Conservation, collaboration and keeping up with technology
Head of Conservation Information Huw Davies gives us an insight into tech at the Trust, including the launch of a new online land map and the team’s work on Coast 2015.
My role was formed when I joined the Trust four years ago, and essentially acts as the glue between IT and the conservation side of the business rest of the business. Here at Heelis, I manage three small teams - our Systems Support team, who supports the business users of our information systems; the Core Data team who manages our core land and property data assets; and the Conservation Insights team, who makes sense of all this data and information to assess our performance and identify any opportunities or threats.
There’s quite a lot of cross-collaboration in the team, as we have a network of consultants based across various different regions, and the MI we provide is key to their decision making. As a team we’re very geographically dispersed which can sometimes be a challenge, but having a professional community of consultants on the ground does mean we have first-hand conservation data management for these projects.
Aside from MI, we run a number of exciting projects and initiatives including internal education and training for staff. This helps promote a shared approach to working, and keeps our Conservation work up to date with new technology. Aside from internal development, we’re also looking to make the Trust’s technology more user-friendly. One example of this is the upgrading work being carried out on our property management system, in order to make this more accessible for users.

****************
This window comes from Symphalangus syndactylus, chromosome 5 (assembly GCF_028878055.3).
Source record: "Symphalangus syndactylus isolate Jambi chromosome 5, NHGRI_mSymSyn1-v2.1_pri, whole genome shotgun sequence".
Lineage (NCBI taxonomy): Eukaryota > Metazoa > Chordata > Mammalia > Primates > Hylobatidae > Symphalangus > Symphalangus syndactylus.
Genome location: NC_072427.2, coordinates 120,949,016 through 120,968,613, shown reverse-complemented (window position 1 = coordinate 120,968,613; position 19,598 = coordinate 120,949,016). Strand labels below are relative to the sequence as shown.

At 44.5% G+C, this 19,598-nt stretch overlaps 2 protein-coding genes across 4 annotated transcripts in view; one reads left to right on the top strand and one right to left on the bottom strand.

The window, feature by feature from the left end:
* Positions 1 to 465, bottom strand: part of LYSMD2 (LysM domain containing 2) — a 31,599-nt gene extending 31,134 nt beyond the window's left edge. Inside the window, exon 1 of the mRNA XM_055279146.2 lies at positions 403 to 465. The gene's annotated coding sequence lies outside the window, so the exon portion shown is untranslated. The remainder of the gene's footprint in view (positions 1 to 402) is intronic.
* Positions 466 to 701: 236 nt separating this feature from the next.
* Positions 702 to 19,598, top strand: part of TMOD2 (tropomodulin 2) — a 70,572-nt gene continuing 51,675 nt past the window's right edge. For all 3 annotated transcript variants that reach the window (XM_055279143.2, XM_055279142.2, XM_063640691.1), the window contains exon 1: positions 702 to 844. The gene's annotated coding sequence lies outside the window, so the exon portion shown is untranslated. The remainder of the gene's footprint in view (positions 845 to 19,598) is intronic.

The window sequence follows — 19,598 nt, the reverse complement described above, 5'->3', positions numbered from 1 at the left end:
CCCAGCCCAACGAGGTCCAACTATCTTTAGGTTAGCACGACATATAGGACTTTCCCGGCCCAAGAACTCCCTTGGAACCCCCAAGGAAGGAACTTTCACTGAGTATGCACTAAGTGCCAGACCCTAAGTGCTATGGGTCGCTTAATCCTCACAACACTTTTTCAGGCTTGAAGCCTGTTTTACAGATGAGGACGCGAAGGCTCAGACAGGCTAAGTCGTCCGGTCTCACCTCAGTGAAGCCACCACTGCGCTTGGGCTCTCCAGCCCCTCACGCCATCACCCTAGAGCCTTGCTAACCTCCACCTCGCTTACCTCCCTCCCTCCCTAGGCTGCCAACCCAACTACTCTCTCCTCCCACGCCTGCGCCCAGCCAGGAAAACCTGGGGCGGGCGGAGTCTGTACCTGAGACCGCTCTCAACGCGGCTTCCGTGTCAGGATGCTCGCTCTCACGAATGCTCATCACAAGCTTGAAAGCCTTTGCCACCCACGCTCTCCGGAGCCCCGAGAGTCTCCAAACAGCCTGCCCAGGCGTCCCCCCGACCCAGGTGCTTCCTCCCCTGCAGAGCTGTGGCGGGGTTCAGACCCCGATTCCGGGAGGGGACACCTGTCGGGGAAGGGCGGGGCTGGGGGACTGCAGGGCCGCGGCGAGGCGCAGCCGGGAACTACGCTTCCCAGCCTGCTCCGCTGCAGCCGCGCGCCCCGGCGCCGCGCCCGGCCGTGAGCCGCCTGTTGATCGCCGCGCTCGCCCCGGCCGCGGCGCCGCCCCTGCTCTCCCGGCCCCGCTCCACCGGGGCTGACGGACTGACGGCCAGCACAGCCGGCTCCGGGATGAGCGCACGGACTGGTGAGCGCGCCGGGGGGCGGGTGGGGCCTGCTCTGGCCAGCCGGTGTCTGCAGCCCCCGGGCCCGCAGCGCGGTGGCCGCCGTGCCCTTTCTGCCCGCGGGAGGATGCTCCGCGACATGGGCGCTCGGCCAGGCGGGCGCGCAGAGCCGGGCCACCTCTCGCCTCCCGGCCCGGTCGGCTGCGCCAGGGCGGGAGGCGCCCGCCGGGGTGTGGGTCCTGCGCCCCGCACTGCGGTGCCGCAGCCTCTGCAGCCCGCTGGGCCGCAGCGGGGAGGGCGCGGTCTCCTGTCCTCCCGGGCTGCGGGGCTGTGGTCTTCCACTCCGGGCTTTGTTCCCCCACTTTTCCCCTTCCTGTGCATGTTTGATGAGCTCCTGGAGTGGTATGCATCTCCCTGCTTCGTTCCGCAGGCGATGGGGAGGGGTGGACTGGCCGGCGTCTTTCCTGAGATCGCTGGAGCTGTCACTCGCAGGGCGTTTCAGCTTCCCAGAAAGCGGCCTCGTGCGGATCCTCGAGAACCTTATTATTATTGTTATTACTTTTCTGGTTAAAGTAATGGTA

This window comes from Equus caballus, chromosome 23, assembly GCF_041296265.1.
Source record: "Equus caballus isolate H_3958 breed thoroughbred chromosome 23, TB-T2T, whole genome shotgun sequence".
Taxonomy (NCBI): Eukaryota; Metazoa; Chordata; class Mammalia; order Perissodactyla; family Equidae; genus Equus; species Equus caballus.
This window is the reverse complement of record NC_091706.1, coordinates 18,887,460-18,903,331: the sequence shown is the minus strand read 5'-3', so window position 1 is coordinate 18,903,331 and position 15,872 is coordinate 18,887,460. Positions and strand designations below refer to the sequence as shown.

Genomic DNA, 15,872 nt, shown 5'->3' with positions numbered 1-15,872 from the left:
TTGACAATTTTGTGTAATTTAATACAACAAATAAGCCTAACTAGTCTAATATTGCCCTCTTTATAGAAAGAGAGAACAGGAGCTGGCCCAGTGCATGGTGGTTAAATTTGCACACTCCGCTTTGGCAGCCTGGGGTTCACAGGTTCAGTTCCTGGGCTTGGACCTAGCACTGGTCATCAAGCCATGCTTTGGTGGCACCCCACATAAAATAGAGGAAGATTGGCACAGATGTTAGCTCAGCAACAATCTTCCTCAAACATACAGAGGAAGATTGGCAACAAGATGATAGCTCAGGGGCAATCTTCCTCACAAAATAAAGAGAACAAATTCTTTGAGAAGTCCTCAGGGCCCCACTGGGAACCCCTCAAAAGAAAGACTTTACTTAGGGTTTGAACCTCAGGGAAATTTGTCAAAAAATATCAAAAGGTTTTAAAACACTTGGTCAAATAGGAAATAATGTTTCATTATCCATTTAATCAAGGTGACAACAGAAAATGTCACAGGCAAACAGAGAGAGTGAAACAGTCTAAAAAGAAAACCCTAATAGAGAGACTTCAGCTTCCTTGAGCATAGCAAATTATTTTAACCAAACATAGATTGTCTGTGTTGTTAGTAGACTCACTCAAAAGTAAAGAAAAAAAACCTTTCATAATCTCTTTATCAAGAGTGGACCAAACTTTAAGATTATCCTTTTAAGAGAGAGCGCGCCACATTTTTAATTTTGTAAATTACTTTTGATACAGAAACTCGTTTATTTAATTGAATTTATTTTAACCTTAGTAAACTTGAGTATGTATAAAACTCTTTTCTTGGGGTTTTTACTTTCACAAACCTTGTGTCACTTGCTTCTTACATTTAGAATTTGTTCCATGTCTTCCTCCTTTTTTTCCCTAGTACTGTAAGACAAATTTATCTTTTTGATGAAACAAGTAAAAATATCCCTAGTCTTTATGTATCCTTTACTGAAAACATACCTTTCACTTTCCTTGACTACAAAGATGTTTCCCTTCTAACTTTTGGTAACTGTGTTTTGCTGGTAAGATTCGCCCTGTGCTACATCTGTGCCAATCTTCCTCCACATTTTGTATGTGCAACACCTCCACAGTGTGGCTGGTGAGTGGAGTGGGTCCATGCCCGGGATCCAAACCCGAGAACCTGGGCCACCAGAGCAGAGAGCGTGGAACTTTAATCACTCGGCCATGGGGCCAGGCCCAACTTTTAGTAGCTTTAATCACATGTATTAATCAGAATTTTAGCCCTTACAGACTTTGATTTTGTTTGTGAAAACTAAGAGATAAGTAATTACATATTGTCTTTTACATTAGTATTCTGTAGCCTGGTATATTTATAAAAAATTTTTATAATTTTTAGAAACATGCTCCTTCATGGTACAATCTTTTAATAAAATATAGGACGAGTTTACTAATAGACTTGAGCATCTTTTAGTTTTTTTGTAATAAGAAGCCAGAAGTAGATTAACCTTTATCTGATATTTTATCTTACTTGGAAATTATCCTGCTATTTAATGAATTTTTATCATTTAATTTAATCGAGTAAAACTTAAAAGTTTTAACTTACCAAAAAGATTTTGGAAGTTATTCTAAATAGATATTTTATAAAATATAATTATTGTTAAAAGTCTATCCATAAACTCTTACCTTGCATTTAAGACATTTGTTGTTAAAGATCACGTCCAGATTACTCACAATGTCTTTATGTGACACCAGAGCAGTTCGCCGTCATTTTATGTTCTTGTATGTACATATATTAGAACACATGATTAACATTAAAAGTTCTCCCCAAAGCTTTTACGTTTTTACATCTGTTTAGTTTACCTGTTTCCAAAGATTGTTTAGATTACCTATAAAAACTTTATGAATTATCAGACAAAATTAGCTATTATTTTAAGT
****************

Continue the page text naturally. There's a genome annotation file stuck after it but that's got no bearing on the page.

In February 2015, we launched the National Trust land map, after recognising that more and more of our wider public audience want to have more access to our information. The land map is an online tool that allows people to easily find out more about the history and donors of our many special places and spaces. We’re also now looking to build on this mapping technology, to try and understand the conditions of our land and look for any threats or opportunities to develop our conservation.
Another exciting project for the team and I, was the Trust’s 2015 Mapping our Shores project, celebrating 50 years of the Neptune Coastline Campaign. Here we commissioned a new study to analyse the land use changes to at our coastline over the last 50 years, and celebrate the protection that National Trust along with a strong planning system has provided over that time
What I love about my role at the Trust is its uniqueness, and the fact that I’m able to cover a wide span of all different areas of conservation.